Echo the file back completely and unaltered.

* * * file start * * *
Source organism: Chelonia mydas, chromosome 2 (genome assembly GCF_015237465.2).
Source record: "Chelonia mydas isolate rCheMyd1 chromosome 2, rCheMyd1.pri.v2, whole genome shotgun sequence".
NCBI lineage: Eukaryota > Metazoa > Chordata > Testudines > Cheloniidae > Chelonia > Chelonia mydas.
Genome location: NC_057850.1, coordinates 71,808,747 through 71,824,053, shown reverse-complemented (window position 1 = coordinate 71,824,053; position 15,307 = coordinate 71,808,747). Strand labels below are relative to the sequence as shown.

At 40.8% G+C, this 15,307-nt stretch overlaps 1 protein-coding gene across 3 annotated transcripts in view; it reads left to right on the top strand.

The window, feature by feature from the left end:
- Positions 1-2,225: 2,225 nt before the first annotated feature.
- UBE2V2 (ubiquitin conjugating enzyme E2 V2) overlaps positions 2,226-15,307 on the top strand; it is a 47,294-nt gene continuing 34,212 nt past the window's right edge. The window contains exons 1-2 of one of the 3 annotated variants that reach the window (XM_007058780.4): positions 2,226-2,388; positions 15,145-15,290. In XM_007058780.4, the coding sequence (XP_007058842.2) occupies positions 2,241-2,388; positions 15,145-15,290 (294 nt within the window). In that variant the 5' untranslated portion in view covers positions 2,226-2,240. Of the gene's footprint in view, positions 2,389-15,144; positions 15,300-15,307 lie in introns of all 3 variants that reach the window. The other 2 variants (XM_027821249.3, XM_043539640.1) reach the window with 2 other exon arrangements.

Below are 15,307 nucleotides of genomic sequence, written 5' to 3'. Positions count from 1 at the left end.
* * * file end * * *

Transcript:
Source organism: Chelonia mydas, chromosome 2 (genome assembly GCF_015237465.2).
Source record: "Chelonia mydas isolate rCheMyd1 chromosome 2, rCheMyd1.pri.v2, whole genome shotgun sequence".
NCBI lineage: Eukaryota > Metazoa > Chordata > Testudines > Cheloniidae > Chelonia > Chelonia mydas.
Genome location: NC_057850.1, coordinates 71,808,747 through 71,824,053, shown reverse-complemented (window position 1 = coordinate 71,824,053; position 15,307 = coordinate 71,808,747). Strand labels below are relative to the sequence as shown.

At 40.8% G+C, this 15,307-nt stretch overlaps 1 protein-coding gene across 3 annotated transcripts in view; it reads left to right on the top strand.

The window, feature by feature from the left end:
- Positions 1-2,225: 2,225 nt before the first annotated feature.
- UBE2V2 (ubiquitin conjugating enzyme E2 V2) overlaps positions 2,226-15,307 on the top strand; it is a 47,294-nt gene continuing 34,212 nt past the window's right edge. The window contains exons 1-2 of one of the 3 annotated variants that reach the window (XM_007058780.4): positions 2,226-2,388; positions 15,145-15,290. In XM_007058780.4, the coding sequence (XP_007058842.2) occupies positions 2,241-2,388; positions 15,145-15,290 (294 nt within the window). In that variant the 5' untranslated portion in view covers positions 2,226-2,240. Of the gene's footprint in view, positions 2,389-15,144; positions 15,300-15,307 lie in introns of all 3 variants that reach the window. The other 2 variants (XM_027821249.3, XM_043539640.1) reach the window with 2 other exon arrangements.

Below are 15,307 nucleotides of genomic sequence, written 5' to 3'. Positions count from 1 at the left end.